Cave Photography

Published by David on

I recently went to visit Ruby Falls in Chattanooga, TN. Since this was my first trip, of course I was going to take some photographs.

So how to go about taking pictures in a dark and wet cave when you’re in a tour group and have to keep up with the group? It’s not my first cave trip nor my first photography excursion in a cave. But it was the first since I switched from a DSLR to a mirrorless camera.

My previous cave trips were either with a film camera or various generations of DSLR’s – the latest being a Canon 7D.

With film, you either needed a tripod – which most caves frown upon – or a fast (high ISO) film which had a problem with being very grainy/noisy. In the days before digital imaging and noise reduction software, the pictures from such film were largely unusable due to the grain and motion blur.

With the DSLR, the problems were similar – instead of grain, you have the issue of noise at high ISO settings and trying to balance the noise with motion blur.

Now, with the latest mirrorless cameras with their improved noise performance at high ISO coupled with good noise reduction software you can take decent pictures while touring caves. Here’s what I did on my recent trip.

Using a Canon R7 with an EF-R adapter and a Canon 10mm-22mm f:3.5-4.5 EFS lens, I set the camera to shutter speed priority at about 1/80 second, and ISO setting to Auto. Even so, 80% of the images were taken at ISO 3200 or higher, and about 25% required shutter speeds slower than 1/60 second.

Since the R7 is an APS-C sensor size, the lens gave me an effective full-frame range of 16mm to 35mm. I chose the super wide zoom because I knew there was a waterfall in the cave and wanted to make sure I could get all of it in the frame yet hoping that the top end of the zoom range would be enough to get a good view of the stalactites and other features of the cave.

I set the shutter mode to full electronic to reduce in-camera shake and the highest speed continuous shooting so that I could fire off a burst of several frames in the hopes that at least one of the burst would be reasonably sharp.

I was a little concerned about water dripping onto the camera and lens from overhead and compromising my images, so I just kept it pointing down when not actively using it and I made sure I had a microfiber cloth to dry the lens if I did get some drops or fog on the lens.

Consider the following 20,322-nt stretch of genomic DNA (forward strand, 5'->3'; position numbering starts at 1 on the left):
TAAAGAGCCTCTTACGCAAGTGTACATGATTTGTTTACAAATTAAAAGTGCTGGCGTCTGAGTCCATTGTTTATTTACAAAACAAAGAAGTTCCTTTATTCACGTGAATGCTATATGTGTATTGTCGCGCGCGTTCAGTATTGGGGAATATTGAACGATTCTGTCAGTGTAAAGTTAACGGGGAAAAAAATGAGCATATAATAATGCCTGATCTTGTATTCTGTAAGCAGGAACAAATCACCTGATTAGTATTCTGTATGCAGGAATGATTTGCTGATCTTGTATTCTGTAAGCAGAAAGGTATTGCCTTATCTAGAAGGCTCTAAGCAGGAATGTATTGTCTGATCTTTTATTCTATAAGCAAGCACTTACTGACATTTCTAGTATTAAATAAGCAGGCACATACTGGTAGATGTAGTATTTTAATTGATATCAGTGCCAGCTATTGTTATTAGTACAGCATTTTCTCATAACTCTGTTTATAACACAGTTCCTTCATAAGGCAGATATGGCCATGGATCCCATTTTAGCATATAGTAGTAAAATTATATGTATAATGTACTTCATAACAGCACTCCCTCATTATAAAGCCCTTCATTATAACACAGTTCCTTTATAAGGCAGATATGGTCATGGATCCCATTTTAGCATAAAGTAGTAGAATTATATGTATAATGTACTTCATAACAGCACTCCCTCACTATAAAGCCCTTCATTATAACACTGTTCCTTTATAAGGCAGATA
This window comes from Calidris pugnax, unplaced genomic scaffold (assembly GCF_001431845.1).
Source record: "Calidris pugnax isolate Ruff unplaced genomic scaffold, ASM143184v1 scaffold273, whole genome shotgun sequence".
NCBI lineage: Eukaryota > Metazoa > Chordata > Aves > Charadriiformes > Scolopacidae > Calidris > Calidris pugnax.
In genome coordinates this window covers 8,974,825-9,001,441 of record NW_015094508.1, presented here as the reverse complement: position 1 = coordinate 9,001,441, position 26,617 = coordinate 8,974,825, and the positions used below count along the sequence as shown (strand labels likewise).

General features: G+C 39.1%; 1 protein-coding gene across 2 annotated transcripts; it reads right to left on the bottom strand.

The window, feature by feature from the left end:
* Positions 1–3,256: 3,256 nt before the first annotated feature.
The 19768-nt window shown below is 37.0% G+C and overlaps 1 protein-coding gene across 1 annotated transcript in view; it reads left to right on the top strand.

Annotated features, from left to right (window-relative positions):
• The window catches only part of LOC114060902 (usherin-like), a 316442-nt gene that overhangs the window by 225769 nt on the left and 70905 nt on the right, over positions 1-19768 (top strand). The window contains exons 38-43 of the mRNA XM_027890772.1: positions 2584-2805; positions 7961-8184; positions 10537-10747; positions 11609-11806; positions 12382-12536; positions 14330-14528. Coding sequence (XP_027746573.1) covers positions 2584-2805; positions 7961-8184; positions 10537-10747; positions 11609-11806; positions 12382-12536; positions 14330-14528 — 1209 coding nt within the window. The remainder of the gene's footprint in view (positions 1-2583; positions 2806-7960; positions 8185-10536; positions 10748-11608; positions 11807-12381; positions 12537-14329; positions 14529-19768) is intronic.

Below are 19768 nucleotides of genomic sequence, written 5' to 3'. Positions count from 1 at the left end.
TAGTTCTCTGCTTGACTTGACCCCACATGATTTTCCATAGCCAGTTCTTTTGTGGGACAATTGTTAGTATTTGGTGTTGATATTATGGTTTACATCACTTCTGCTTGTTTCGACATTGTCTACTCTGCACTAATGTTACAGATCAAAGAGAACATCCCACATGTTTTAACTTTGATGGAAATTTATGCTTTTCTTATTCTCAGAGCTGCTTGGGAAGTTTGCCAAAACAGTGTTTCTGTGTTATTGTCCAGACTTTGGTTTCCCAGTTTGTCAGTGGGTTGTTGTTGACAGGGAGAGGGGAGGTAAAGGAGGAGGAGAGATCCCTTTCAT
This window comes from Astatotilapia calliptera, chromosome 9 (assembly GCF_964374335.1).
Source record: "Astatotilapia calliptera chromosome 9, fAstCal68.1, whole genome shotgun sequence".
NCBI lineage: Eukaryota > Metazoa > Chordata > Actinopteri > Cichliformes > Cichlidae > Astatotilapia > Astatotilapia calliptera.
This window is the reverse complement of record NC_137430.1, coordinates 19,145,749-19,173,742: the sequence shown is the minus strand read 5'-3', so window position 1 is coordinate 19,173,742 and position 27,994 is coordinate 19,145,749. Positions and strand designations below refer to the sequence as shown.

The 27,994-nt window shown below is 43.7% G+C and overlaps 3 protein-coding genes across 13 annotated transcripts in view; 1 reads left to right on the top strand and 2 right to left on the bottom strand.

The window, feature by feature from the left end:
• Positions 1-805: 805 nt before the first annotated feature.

For the most part, my plan worked. If I saw something I thought would be image-worthy, I’d stop (or really slow down), fire off a burst of 5 to 10 shots, and then move on. Even though I was taking pictures along the way, I was able to keep up with our guide and group and not keep folks waiting too long for me to catch up. In this way, I took over 500 images on a 1-hour tour and was able to salvage over 100 images to share with my tour mates.

Here’s an extract of one of the images before and after noise reduction with Topaz Denoise AI.

And here is the final image –

And, here are some of the other images –

As far as processing, these were basically just imported into Lightroom, Auto White Balance selected, reduced Highlights by 100 and opened Shadows by 100, then setting the Black and White Point.

In retrospect, the super wide was a benefit for the waterfall, the larger formations and the closer formations. I think a longer focal length for the images of the ceiling would have been better – maybe the 50 mm f:1.8 or possibly even longer focal length. If would mean changing the lens in that damp wet environment, but I think it would have made better images of the higher parts of the cave.

Categories: Techniques


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